Trees You Love Can Harm Your House

Trees are truly lovely things that take decades to grow to their full glory. We love our trees too, except when they grow close to a house. Many folk are unaware the roots can spread below the ground as wide as the branches above the roof. Trees you love can harm your house when you overlook this.

Trees You Love Can Harm Your House and Foundations

Trees grow by taking nutrients and moisture from the soil, and circulating their food through their branches to the tips. Hence their roots are forever probing for their food. If they come across a foundation they explore it relentlessly. If there is water down there they grow so thick they can crack a foundation from below.

When a foundation cracks, it rises slightly to relieve the pressure forming an inverted ‘V’. This movement gradually spreads up the wall until it begins to open a crack from the top. If you have siding on a solid wall, you may only discover how trees you love can harm your house when the damage becomes extensive and expensive to repair.

Why Tree Trunks Can Also Take Their Toll on Walls

A tree trunk grows in circumference every time it adds another ring. This outward pressure is immense. We have all seen garden walls pushed down. This sideways force can accelerate a cracking wall. Few houses are built to withstand that force. However, your biggest problem can be higher up.

How Your Immediate Problem May Be Above the Walls

A tree is a marvelous piece of natural engineering. It spreads its branches out to maintain its balance. But it becomes a springy thing above the roof line, whipping to and fro in strong wind with surprising force. It can smash gutters clogged with leaves, break the mounting brackets, and bring the eavestrough system to the ground.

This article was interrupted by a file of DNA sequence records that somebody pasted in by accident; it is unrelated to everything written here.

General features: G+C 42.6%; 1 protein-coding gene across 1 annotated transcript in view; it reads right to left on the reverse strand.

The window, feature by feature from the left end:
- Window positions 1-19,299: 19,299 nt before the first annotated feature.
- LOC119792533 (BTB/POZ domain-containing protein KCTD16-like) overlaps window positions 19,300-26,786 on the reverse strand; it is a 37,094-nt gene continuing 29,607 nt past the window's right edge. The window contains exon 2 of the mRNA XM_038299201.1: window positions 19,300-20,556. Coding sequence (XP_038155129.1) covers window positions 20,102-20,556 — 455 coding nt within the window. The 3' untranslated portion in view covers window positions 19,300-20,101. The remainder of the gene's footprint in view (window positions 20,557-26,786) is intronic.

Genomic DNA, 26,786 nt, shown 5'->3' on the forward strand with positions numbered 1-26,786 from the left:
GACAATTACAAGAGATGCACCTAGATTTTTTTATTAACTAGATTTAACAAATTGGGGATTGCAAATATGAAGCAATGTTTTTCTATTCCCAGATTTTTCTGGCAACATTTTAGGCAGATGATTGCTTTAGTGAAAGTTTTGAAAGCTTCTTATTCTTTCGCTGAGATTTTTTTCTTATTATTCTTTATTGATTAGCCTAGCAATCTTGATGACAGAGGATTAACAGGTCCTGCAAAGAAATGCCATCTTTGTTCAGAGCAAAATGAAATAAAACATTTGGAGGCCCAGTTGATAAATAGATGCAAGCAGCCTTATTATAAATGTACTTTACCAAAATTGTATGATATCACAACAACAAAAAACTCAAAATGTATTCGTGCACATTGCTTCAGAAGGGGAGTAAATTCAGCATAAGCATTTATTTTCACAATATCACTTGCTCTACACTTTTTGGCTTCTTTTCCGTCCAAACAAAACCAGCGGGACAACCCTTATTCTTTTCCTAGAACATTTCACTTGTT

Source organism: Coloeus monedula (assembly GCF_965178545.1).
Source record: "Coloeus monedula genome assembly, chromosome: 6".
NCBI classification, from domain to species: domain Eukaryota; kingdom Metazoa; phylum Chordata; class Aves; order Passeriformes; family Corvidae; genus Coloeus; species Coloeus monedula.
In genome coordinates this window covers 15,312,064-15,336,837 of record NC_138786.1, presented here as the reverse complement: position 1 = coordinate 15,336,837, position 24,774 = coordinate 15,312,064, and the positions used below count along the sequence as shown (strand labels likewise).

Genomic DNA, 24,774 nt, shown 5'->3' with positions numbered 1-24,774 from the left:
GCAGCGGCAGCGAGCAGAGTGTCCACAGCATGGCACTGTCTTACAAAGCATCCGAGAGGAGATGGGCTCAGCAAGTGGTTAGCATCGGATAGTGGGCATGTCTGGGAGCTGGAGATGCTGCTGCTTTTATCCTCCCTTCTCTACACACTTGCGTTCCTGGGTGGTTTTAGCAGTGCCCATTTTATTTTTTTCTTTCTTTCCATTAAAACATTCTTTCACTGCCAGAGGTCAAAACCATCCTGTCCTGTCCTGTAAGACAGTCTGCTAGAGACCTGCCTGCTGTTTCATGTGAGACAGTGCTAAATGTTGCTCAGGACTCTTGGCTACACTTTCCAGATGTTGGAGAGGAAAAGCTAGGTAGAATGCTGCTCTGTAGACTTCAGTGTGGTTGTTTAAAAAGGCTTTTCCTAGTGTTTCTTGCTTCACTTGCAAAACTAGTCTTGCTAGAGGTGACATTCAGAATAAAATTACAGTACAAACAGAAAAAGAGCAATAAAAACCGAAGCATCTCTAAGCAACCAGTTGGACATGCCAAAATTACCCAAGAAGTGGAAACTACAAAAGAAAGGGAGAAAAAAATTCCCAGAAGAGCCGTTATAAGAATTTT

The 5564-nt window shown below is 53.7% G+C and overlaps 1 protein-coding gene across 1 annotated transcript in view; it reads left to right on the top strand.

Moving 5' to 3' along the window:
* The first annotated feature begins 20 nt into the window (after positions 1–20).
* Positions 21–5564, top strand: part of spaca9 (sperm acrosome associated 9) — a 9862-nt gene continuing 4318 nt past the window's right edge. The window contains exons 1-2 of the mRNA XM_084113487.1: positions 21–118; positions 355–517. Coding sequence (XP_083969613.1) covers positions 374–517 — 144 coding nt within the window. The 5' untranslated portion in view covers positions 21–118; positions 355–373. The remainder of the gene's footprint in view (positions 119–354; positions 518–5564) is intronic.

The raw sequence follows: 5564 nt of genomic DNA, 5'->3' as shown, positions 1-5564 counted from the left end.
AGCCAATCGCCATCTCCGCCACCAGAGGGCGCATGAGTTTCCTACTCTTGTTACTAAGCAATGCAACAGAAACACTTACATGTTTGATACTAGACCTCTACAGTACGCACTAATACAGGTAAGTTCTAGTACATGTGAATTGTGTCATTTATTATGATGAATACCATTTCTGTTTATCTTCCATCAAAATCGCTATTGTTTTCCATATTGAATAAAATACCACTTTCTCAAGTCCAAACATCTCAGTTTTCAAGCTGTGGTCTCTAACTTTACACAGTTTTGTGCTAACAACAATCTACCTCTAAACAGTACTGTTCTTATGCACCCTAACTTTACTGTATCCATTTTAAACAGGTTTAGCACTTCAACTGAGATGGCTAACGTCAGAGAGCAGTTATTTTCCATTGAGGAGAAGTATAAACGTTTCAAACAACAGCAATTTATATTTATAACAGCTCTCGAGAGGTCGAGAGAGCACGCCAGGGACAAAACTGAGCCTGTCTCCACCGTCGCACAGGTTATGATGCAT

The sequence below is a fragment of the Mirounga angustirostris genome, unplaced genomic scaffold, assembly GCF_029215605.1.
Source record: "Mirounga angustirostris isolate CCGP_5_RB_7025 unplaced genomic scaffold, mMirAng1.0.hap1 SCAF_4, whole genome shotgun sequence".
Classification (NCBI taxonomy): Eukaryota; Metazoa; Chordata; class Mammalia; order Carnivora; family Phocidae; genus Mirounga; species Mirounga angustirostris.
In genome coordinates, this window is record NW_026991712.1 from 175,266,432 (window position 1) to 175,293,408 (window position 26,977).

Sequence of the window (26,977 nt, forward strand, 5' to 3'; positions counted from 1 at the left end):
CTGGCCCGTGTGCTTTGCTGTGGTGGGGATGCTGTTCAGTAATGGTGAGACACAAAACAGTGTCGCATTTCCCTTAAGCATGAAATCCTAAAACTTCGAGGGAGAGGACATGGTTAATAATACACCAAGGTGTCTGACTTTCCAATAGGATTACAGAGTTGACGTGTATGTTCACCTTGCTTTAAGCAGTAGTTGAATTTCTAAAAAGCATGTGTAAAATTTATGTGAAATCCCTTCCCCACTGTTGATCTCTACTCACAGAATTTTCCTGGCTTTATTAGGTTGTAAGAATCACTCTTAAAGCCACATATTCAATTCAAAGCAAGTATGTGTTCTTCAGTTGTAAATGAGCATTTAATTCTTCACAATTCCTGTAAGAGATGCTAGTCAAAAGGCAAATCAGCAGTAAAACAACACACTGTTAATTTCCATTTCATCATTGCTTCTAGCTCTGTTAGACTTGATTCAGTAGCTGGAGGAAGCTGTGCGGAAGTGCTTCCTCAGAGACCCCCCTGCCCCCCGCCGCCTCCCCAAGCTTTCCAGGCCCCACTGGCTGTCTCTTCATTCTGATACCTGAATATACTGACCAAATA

The rainwater and snow-melt management system fails when that happens. The water falls directly to the foundations, saturating soil and weakening the support beneath cracked foundations.

The trees you love can harm your house to a surprising extent if not managed regularly. Small shrubs a maximum metre high can grow against a wall and look mighty pretty. Plant anything larger the same distance from the wall as the maximum branch spread plus three feet.

We are sad when we have to chop back a tree to repair damage it caused to a client’s roof, eavestrough, fascia or siding. We wrote this post to help you avoid the expense. Please call (403)829-1661 when you need us for assistance or advice.

More Information

How Your Roof Affects Your Home HVAC

The Dark Stains Streaking Your Shingle Roof

Cross Section of a Tree: Aaron Escobar BY CC 2.0


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